When her owner was in trouble, an 8-year-old pit bull named Lilly immediately stepped in to save her, pulling her unconscious body off of train tracks in Shirley, Mass., on May 4 as an oncoming train approached, and instead, taking the hit for her.
The train's conductor, who couldn't slow the freight train in time, initially thought he had struck and killed the woman, named Christine Spain, and her dog, but when he surveyed the scene, he saw that Spain had been dragged to the side, while Lilly had sustained severe injuries as a result of the collision. The pit bull's right front leg was de-gloved, meaning all of the skin and muscle had been removed, and X-Rays would later show she had sustained multiple fractures in her pelvis.
When Spain's son, police officer David Lanteigne, arrived on site, he helped tend to Lilly, and later stayed by her side as she was transported to Boston's Angell Animal Medical Center, where she is now in recovery.
Not only can he get you out of a tight spot, he can kiss away the pain.
See Tuesday's Funny Video: Do Not Disturb This Cat
They are the red and blue teams, six pairs of canine disaster search teams trained to find survivors in the rubble. Red and blue, called upon by the USAID and deployed to help with reconnaissance and primary searches in Japan.
The first time Pat Kaynaroglu met one of her pupils, she was taken aback by his instant proclamation.
"I hate you!" he said.
Undeterred, Kaynaroglu asked the boy what he did like. He said he liked dogs. She promised him that they would become experts on dogs together.
Like many 13-year-olds, Ashley Bogdan loves to be social. She hangs out with her girlfriends, meanders through her local mall and relishes taking a dip in the pool any chance she gets. But this California girl is not like most middle-schoolers in one respect: Ashley is diabetic and must test her blood-glucose levels multiple times a day to prevent them from becoming dangerously low.
In the summer of 2008, as the housing market collapsed and families found themselves dealing with banks foreclosing on their homes, Laura Pople heard that animal shelters were overwhelmed with the unwitting victims of the real estate crisis: pets.
"I thought, 'There's got to be someone doing something about foreclosure pets,'" Pople tells PEOPLE. "As an animal owner myself, the thought that I would have to give up my animals was devastating to me."
Mitch is a Steppe eagle that cannot fly. His brown wings, permanently injured, no longer soar through the air. Still, Mitch is about to head from Afghanistan to New York, thanks to the help of a few caring soldiers.
The bird will travel on a military flight with one of his rescuers, a U.S. Navy SEAL operator, as well as with Maj. Eileen Jenkins, the veterinarian who has cared for him in recent weeks. He will likely meet staff members from the office of Senator Charles Schumer, who were instrumental in coordinating the efforts to find him a home outside of Afghanistan, and then he will finally arrive at his new digs, the Berkshire Bird Paradise Sanctuary in Petersburgh, N.Y.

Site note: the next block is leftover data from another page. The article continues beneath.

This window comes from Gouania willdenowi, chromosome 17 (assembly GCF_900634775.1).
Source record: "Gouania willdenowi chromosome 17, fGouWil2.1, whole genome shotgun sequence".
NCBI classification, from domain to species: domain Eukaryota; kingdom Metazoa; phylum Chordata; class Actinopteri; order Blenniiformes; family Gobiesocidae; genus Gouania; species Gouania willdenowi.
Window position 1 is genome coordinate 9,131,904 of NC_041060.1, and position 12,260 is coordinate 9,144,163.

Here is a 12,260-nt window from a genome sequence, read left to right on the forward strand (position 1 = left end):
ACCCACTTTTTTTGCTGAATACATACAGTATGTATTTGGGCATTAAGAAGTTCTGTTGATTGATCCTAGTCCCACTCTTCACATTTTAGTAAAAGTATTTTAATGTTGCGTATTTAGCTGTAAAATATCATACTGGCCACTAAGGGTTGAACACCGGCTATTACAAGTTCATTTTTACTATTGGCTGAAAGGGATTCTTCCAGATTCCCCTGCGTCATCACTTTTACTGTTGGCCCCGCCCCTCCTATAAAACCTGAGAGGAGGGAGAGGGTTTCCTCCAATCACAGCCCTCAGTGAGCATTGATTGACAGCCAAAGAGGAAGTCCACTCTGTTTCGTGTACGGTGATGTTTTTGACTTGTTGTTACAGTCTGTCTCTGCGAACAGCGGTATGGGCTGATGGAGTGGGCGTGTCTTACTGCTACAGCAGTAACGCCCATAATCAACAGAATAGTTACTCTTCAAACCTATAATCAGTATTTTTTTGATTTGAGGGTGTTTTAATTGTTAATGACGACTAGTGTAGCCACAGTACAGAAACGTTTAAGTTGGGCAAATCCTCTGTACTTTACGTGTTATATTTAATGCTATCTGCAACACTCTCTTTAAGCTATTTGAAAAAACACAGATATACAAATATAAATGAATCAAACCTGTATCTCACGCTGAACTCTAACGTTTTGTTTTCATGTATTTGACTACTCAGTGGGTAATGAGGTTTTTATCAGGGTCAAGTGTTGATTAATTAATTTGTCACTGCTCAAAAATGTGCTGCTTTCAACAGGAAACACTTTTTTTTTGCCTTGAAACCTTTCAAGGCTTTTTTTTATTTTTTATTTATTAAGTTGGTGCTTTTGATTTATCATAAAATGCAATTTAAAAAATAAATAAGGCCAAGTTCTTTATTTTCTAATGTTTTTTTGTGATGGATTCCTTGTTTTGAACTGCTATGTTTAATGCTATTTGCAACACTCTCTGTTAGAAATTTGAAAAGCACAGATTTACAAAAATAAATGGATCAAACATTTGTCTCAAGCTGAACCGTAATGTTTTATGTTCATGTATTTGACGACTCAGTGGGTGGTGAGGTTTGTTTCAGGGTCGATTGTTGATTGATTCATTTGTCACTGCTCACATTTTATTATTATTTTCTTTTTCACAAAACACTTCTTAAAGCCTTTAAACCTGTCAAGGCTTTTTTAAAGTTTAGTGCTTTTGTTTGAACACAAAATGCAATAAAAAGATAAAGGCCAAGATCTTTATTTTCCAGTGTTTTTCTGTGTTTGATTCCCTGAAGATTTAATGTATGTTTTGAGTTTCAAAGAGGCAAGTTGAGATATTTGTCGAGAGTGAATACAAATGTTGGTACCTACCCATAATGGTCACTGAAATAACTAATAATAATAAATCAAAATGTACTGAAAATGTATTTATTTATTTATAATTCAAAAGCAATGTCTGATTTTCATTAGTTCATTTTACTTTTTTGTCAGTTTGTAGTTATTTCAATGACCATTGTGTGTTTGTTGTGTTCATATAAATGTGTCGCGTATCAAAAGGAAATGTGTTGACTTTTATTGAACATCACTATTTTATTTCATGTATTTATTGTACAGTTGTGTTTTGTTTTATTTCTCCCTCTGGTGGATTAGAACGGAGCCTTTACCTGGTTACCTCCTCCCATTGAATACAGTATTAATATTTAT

When Craig Grant first moved to a remote tree farm in 2003 to set up a sanctuary for cats, he was taking care of 11 felines. Now his Caboodle Ranch, located just 50 miles outside Tallahassee, Fla., is home to almost 500 of them.
Over the last seven years, Grant has taken in more than 660 unwanted cats from around the country. This past week alone he welcomed castoffs from Michigan, Ohio, New York and his home state of Florida. But while he continues to keep his ranch open for felines in need, that growing population does not come without its own set of challenges. Grant works 14-hour days, seven days a week; and he only recently gave himself two days off during Labor Day weekend – his first "vacation" in four years.
When Coweta County, Ga., firefighter Jim Cadenhead got a call on June 29, he didn't realize it would end up changing his life. Animal Control was dealing with a cat stuck in a 40-foot well, and Cadenhead had been deployed to help.
"We took the roof off of the well house and hooked up a little system to go down into the well," the La Grange, Ga., resident tells PEOPLEPets.com. "Then I grabbed the cat. It was very simple."
Ric O'Barry spent a decade of his life capturing and training dolphins that he would work with in the 1960s TV series Flipper. But he has spent the rest of his life trying to do exactly the opposite, and has for 40 years been fighting for dolphins' lives.
chickennugget in Dogs